May 2007
Volume 48, Issue 13
Free
ARVO Annual Meeting Abstract  |   May 2007
In vivo Imaging of Photoreceptors in the Alert Chicken
Author Affiliations & Notes
  • M. L. Kisilak
    University of Waterloo, Waterloo, Ontario, Canada
    Dept of Physics & Astronomy & School of Optometry,
  • J. J. Hunter
    Center for Visual Science, University of Rochester, Rochester, New York
  • E. L. Irving
    University of Waterloo, Waterloo, Ontario, Canada
    School of Optometry,
  • M. C. W. Campbell
    University of Waterloo, Waterloo, Ontario, Canada
    Dept of Physics & Astronomy & School of Optometry,
    Guelph-Waterloo Physics Institute, Waterloo, Ontario, Canada
  • Footnotes
    Commercial Relationships M.L. Kisilak, None; J.J. Hunter, None; E.L. Irving, None; M.C.W. Campbell, None.
  • Footnotes
    Support NSERC, CRC Canada, CFI, PREA, OPC
Investigative Ophthalmology & Visual Science May 2007, Vol.48, 1191. doi:https://doi.org/
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    • Get Citation

      M. L. Kisilak, J. J. Hunter, E. L. Irving, M. C. W. Campbell; In vivo Imaging of Photoreceptors in the Alert Chicken. Invest. Ophthalmol. Vis. Sci. 2007;48(13):1191. doi: https://doi.org/.

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      © ARVO (1962-2015); The Authors (2016-present)

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Abstract

Purpose:: In vivo measurements of photoreceptors in the chick eye are desirable given in vitro measurements in the literature, which suggest changes in cone morphology with the induction of myopia. In vivo images would allow longitudinal measurements of the angular photoreceptor spacing in the growing chick eye and during the induction of refractive errors. This data could then be compared to various models of eye growth. There have been very few objective measures of the retinal morphology in the growing chick eye and no in vivo measurements.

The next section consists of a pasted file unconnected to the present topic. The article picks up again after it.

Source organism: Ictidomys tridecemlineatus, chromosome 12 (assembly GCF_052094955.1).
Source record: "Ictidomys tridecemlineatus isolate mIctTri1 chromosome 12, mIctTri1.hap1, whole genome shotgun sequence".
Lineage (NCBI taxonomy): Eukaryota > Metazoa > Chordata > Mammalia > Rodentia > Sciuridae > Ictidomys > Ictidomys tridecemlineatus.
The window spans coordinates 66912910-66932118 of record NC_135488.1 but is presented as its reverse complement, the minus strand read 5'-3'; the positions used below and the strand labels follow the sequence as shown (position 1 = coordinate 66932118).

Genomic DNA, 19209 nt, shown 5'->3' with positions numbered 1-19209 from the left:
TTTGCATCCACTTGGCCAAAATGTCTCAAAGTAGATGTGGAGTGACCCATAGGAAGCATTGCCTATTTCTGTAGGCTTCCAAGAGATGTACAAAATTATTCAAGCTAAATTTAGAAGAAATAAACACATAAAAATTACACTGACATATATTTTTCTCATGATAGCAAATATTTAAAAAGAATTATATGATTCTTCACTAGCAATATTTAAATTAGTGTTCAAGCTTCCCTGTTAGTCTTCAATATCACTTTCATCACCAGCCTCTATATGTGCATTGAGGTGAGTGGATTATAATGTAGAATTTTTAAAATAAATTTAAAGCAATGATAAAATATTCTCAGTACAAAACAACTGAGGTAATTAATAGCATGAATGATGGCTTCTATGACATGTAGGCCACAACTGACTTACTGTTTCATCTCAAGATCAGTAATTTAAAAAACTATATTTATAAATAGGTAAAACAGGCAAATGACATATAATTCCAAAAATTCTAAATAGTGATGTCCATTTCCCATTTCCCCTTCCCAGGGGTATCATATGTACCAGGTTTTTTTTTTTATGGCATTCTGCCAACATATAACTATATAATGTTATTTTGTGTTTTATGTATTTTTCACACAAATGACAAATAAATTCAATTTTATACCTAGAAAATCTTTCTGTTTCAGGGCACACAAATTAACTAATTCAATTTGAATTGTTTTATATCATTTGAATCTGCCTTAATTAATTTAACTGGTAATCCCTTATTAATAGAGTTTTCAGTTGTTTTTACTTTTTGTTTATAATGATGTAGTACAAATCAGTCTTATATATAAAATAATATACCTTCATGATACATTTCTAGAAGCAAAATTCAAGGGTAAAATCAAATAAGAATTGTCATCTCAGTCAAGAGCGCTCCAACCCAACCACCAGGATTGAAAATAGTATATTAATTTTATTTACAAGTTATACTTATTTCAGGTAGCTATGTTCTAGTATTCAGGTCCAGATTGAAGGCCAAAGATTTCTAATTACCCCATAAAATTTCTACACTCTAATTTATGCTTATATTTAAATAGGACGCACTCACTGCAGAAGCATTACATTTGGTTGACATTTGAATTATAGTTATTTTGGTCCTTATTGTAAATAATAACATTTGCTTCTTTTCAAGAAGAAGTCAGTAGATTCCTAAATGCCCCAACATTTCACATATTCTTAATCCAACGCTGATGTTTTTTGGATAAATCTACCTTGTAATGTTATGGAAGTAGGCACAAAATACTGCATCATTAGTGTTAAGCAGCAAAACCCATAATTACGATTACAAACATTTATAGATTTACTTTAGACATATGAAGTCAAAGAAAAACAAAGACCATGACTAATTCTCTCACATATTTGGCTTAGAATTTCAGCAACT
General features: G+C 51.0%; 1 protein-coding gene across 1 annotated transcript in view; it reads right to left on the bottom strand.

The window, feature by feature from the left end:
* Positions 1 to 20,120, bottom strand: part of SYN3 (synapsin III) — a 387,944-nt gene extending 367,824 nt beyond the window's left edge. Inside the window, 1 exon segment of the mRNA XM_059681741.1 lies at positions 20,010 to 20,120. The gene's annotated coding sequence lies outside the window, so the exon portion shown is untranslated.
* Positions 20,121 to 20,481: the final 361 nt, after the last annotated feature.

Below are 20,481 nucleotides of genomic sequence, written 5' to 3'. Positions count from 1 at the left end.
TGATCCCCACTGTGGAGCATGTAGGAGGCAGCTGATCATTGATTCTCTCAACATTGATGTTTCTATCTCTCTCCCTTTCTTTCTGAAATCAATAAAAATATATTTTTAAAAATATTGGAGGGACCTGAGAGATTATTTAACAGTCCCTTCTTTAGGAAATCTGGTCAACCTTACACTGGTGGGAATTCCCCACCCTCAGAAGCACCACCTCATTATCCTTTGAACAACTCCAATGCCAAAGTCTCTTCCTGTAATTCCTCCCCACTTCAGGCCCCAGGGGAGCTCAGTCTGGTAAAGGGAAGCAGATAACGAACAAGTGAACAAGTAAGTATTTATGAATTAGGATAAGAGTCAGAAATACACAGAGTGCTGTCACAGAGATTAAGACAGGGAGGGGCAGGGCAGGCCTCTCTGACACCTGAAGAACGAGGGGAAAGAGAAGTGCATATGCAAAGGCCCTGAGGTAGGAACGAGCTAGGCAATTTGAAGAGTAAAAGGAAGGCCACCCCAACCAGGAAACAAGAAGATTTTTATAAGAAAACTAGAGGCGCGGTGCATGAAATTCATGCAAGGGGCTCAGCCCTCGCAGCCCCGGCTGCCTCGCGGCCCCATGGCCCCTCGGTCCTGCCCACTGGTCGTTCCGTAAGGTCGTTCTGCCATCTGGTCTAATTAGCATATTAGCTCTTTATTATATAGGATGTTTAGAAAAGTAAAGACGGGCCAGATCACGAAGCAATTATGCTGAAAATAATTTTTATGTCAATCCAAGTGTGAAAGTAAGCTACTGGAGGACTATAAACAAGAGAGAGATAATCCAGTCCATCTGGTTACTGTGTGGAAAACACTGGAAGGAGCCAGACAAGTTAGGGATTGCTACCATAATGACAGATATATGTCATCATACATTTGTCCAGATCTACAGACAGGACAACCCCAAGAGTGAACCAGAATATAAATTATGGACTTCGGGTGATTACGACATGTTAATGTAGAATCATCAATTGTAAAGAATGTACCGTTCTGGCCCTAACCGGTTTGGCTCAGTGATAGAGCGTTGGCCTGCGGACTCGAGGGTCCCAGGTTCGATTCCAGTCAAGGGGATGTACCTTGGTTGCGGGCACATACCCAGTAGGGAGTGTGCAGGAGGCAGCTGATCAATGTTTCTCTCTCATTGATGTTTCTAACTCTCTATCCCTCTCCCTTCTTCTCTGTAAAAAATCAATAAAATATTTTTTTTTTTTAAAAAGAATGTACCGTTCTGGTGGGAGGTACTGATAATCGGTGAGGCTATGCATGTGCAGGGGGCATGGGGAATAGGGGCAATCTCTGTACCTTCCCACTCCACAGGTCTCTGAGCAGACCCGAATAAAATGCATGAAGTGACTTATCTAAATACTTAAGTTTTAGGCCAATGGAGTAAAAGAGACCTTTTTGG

Methods:: Both eyes of 4 chickens (21 days old Ross Ross) were imaged in a confocal scanning laser ophthalmoscope in a 6 degree field of view (633nm light). The right eyes of these birds had recovered from lens-induced hyperopia. Angular photoreceptor spacing was measured directly and Fourier transforms were performed on sub-regions of averaged images. Hartmann-Shack wavefront measurements (633nm light) and ultrasound were performed following the imaging session. Hartmann-Shack images were analyzed for the largest common pupil size among birds. Imaging was also attempted on a subsequent set of younger birds.

Results:: A moderately-sized confocal pinhole produced high contrast real-time images of photoreceptors in eyes of alert chicks. Axial length measurements showed no significant differences between left and right eyes (paired t-test). Photoreceptors were successfully imaged in six of the eight eyes (day 21). Hartmann-Shack measurements confirmed that the two eyes that were not successfully imaged had poorer optical quality. Direct measurements of photoreceptor diameters were consistent with known in vitro morphology. Photoreceptor spacing given by both Fourier transforms (Yellott’s ring) and direct measurements were consistent with literature data suggesting that we imaged more than one photoreceptor class. Photoreceptors were also imaged in alert 2 day old chicks.

Conclusions:: We have successfully imaged in vivo photoreceptors in alert chick eyes (day 2 and day 21). These measurements are not confounded by the artifacts found with in vitro measurements (for example shrinkage) and will allow for longitudinal tracking of developmental changes in photoreceptor sampling within a single eye.

Keywords: emmetropization • photoreceptors • visual development 
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